The Fresh Loaf

News & Information for Amateur Bakers and Artisan Bread Enthusiasts

Sticking with "Wrong" method when you get the right results?

WishfulSpirit777's picture
WishfulSpirit777

Sticking with "Wrong" method when you get the right results?

Hi everyone.

I have a bread machine that I use only on the "dough" setting, since I don't like the shape of loaves baked in the machine (or the hole at the end...I use an old bread machine I got at a thrift store).

I just reread the instructions looking for info on when to add raisins for raisin bread, and I found out I was supposed to be letting my dough get a second rise. The first rise is in the bread machine, the second is suppossed to occur once I have shaped the loaves and put the bread in the bread pan. 

My issue is this: I usually just put the shaped loaves right in the oven, and they come out perfect. Soft, fluffy, perfectly shaped. I make primarily plain breads with a blend of 2:1 bread flour to white whole wheat flour. Also, I live in high altitude, so that probably has something to do with it.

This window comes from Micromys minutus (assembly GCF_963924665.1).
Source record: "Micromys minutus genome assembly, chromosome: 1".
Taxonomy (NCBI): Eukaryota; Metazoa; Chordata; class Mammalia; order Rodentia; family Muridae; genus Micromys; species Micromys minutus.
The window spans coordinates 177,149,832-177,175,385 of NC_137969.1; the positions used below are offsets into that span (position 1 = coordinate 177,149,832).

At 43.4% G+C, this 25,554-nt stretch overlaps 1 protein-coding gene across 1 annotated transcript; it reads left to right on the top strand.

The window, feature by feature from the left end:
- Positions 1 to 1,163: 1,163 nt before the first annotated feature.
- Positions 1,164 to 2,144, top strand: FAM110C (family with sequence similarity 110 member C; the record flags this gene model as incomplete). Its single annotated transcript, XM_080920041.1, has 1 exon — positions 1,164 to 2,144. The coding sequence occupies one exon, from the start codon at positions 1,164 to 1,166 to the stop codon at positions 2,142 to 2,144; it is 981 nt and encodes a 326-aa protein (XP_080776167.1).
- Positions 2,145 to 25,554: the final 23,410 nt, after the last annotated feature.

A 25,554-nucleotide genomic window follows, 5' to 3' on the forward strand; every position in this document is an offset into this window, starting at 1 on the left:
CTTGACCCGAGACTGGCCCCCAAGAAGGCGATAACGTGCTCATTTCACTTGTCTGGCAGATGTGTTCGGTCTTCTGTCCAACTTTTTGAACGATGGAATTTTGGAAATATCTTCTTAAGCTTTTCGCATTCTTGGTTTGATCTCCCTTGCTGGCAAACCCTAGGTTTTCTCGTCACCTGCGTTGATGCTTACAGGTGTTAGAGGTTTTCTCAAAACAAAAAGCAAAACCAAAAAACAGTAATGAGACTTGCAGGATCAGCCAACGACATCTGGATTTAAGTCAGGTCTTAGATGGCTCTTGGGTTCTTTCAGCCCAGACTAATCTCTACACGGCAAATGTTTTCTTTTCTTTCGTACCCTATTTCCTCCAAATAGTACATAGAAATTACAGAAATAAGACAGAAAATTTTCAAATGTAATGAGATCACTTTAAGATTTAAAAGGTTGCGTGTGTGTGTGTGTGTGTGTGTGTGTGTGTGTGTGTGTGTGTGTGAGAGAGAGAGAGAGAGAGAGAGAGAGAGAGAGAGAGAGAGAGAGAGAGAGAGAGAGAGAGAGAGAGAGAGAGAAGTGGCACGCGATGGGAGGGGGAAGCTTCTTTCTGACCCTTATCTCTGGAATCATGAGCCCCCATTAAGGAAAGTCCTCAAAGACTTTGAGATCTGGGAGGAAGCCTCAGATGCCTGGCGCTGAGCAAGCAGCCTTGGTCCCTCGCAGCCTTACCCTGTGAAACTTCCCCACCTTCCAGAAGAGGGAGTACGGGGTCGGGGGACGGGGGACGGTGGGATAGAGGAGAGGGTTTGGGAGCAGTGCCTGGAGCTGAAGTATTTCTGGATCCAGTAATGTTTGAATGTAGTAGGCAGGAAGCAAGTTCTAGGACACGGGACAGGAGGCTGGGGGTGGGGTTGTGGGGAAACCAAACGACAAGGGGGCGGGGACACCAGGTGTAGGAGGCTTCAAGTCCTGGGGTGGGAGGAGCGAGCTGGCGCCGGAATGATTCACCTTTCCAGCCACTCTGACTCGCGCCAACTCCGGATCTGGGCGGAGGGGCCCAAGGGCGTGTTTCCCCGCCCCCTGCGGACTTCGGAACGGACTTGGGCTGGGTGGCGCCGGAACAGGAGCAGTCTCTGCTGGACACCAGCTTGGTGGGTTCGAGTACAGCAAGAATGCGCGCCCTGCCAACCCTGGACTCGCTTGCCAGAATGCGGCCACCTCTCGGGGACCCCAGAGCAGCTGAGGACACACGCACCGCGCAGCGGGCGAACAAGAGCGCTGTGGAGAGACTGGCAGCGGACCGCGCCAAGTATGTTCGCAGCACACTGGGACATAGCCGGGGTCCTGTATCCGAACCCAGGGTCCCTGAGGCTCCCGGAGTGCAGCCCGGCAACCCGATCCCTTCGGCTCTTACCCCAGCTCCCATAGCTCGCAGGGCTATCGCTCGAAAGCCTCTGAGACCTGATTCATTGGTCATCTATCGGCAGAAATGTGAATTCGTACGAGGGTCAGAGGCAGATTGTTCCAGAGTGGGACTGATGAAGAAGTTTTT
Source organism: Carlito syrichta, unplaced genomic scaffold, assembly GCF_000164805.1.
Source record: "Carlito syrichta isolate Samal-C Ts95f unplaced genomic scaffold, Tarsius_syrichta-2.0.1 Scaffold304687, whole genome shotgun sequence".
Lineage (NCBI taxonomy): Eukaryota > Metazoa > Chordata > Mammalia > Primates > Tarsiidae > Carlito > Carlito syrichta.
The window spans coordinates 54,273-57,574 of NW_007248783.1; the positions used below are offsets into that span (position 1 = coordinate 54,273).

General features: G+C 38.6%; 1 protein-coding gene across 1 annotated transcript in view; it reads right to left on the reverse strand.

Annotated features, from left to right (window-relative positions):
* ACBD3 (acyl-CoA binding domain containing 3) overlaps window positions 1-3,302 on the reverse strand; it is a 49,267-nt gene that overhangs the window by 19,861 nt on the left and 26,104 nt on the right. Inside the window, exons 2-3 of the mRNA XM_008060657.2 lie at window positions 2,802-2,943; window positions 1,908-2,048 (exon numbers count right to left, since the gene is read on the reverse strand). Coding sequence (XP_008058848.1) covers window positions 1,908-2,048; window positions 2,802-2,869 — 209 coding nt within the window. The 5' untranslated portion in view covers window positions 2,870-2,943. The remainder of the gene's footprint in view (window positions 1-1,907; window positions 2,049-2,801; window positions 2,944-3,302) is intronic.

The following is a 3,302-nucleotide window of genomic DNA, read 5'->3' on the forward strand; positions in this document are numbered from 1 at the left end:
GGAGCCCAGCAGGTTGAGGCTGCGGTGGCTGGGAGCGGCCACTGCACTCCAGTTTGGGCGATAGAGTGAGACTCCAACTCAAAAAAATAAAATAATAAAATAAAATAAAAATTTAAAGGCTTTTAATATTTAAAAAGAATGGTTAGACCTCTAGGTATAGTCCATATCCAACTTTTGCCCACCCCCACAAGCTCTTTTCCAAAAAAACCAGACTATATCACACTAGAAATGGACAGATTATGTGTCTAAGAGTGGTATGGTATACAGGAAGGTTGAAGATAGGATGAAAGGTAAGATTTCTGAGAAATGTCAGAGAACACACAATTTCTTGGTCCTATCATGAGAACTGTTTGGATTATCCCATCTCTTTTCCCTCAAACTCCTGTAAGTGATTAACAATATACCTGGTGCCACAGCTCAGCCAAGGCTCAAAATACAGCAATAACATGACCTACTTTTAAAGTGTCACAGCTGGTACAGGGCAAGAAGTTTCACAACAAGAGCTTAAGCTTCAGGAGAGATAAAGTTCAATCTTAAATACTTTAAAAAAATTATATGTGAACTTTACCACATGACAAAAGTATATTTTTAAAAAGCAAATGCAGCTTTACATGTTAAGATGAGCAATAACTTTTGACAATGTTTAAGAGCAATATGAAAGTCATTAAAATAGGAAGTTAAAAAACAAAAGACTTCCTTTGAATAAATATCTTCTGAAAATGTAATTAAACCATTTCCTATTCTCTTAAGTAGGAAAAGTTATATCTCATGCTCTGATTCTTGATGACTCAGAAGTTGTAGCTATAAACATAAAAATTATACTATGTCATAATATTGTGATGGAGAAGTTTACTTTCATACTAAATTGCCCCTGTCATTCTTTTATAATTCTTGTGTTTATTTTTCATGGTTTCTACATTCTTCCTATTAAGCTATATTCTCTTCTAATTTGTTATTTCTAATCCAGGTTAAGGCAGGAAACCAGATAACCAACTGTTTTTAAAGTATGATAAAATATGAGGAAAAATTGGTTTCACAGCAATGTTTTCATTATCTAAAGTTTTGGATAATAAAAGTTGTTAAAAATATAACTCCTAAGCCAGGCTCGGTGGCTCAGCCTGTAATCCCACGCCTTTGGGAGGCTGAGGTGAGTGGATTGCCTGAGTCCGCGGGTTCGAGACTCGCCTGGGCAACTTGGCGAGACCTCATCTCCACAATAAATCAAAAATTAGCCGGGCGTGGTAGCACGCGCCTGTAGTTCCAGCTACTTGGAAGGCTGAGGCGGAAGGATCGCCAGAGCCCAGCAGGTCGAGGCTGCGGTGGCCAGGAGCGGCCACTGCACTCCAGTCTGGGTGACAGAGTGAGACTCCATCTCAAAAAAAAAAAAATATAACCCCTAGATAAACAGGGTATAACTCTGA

Should I change my method just because the instructions say I should? Are there other types of bread I should let rise outside the oven? Or should I just stay with what's working? 

MisterTT's picture
MisterTT

like instructions say you should. If it tastes better - you're probably better off doing it the way they say. If it doesn't - why bother?

I do think that breads that have an actual proof (second rise) are better. I think you'll find that to be the case as well. Not to mention the longer fermentation will yield a somewhat longer keeping loaf.

hanseata's picture
hanseata

Even if it works, it's about the taste too. The shorter the fermentation time, the blander the bread.

Happy baking,

Karin